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FDA's Biomarker and Device Advice

The US federal agency issues draft rules to guide medical device makers and those hoping to register biomarkers.

By | August 18, 2011

Inside a medical fiber optics and nanobiophotonics labFLICKR, FDA

With an increasing number of companies seeking to get medical devices on the market and drug makers hoping to formally register an ever-expanding list of biomarkers to more effectively gauge clinical trial outcomes, the US Food and Drug Administration released preliminary rules on its website on Monday (August 15) that will govern both processes.

The guidelines for device makers are extensive and detail the factors the FDA considers when making risk-benefit determinations during the pre-market approval (PMA) process for medical devices. The agency lists several aspects of effectiveness and safety that device makers should consider when testing particular medical devices. The document, which the FDA refers to as a "draft guidance," also provides a handful of hypothetical devices and illustrates how the agency might handle approval given specific safety and efficacy data gathered for each.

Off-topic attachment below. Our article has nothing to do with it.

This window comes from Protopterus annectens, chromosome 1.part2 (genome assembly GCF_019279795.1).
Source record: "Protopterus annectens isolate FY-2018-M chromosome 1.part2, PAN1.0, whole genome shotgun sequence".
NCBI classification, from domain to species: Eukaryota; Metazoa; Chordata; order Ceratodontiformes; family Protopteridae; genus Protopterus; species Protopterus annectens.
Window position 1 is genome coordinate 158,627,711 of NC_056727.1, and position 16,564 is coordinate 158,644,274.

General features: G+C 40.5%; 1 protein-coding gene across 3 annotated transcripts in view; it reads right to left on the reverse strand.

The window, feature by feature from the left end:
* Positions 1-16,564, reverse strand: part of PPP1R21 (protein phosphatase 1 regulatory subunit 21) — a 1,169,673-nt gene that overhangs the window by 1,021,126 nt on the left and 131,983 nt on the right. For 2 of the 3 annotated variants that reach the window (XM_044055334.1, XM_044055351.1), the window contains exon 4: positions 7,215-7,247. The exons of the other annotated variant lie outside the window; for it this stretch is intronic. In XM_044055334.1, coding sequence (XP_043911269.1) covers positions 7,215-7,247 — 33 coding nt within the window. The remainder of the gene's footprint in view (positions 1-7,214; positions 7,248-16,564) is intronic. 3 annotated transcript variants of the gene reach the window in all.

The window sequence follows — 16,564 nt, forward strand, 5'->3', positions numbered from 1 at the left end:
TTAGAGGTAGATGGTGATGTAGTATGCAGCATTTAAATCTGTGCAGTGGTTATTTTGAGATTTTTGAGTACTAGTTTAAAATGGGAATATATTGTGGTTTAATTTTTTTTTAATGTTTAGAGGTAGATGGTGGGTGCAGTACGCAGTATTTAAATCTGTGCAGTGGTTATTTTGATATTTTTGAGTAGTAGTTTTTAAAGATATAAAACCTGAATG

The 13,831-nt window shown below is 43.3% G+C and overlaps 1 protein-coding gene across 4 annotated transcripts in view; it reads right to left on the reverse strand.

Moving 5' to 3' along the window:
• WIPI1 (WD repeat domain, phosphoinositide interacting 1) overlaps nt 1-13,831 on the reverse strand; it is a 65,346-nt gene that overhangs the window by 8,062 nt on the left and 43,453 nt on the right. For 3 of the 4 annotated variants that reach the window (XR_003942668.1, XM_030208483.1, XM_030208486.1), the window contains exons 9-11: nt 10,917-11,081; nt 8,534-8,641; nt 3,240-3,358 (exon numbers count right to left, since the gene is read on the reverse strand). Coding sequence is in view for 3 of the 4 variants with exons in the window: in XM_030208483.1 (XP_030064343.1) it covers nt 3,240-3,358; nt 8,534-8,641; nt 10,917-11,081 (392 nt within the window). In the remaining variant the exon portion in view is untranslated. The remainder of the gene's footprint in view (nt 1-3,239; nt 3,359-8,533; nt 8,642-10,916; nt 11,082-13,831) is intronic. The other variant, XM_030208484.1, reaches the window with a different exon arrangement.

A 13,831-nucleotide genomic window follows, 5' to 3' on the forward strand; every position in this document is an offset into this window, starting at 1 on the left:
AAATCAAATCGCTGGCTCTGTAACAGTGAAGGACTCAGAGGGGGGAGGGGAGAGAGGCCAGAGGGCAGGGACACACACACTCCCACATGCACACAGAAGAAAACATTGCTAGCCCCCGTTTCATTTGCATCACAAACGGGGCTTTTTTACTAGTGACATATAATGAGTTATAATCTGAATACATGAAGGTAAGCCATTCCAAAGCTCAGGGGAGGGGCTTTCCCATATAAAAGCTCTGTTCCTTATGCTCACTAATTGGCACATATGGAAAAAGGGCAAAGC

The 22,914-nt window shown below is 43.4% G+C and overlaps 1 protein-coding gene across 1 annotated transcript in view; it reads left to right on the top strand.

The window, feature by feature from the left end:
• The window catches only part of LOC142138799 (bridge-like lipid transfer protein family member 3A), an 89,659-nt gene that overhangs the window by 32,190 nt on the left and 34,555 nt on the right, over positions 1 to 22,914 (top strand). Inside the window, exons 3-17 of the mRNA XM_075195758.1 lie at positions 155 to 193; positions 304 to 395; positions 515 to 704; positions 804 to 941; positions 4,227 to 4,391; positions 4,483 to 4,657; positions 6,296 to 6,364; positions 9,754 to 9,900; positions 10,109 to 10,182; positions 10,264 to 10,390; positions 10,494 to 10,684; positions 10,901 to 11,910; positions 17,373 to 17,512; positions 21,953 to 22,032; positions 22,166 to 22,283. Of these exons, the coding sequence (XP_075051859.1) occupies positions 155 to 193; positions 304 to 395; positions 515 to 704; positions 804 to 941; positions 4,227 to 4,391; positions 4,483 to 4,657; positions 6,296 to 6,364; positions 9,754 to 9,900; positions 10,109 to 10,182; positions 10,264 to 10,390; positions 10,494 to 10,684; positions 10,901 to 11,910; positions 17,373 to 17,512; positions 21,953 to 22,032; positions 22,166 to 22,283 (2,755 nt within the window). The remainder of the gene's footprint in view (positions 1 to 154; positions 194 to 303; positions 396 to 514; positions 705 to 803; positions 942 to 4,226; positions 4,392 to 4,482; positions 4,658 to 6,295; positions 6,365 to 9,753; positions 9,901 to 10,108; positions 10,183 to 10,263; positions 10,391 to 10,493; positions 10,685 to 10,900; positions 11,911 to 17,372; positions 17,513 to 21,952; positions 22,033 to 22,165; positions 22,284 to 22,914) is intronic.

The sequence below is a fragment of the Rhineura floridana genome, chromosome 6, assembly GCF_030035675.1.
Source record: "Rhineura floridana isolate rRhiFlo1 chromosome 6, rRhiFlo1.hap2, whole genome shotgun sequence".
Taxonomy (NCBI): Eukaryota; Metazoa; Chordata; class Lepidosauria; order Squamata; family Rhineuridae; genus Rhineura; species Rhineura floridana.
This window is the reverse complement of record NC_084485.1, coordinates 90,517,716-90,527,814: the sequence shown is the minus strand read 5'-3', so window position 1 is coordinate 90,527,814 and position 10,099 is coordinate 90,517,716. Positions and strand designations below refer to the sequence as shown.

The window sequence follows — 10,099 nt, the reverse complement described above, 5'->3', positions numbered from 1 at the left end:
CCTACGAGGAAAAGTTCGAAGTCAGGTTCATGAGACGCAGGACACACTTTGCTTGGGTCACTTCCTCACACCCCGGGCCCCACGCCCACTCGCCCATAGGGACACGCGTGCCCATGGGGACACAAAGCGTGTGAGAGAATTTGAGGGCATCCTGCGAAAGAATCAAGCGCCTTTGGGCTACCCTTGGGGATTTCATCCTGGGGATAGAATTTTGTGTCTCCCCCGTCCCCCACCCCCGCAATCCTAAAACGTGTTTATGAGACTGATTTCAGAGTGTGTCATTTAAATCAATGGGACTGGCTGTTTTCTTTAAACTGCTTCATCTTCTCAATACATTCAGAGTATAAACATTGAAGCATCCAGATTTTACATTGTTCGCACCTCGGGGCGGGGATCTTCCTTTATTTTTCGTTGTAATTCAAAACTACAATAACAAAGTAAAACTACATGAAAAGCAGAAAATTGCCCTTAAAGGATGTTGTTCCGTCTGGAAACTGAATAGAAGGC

"As medical devices grow increasingly complex, many factors impact our benefit-risk determinations," Jeffrey Shuren, director of the FDA’s Center for Devices and Radiological Health, said in a statement. "This guidance aims to provide more clarity to manufacturers about what factors we consider when making an approval decision."

The other draft guidance released by the FDA instructs drugmakers on how best to go about qualifying genomic biomarkers with the agency, such that their use in clinical trials is considered an accurate reflection of biological processes, responses, or events among patients. The guidelines spell out exactly what a qualification application should contain, including detailed data reports, the context in which the marker is meaningful, and full descriptions of the studies supporting its use.

The public now has 90 days to offer comments on both sets of proposed rules.

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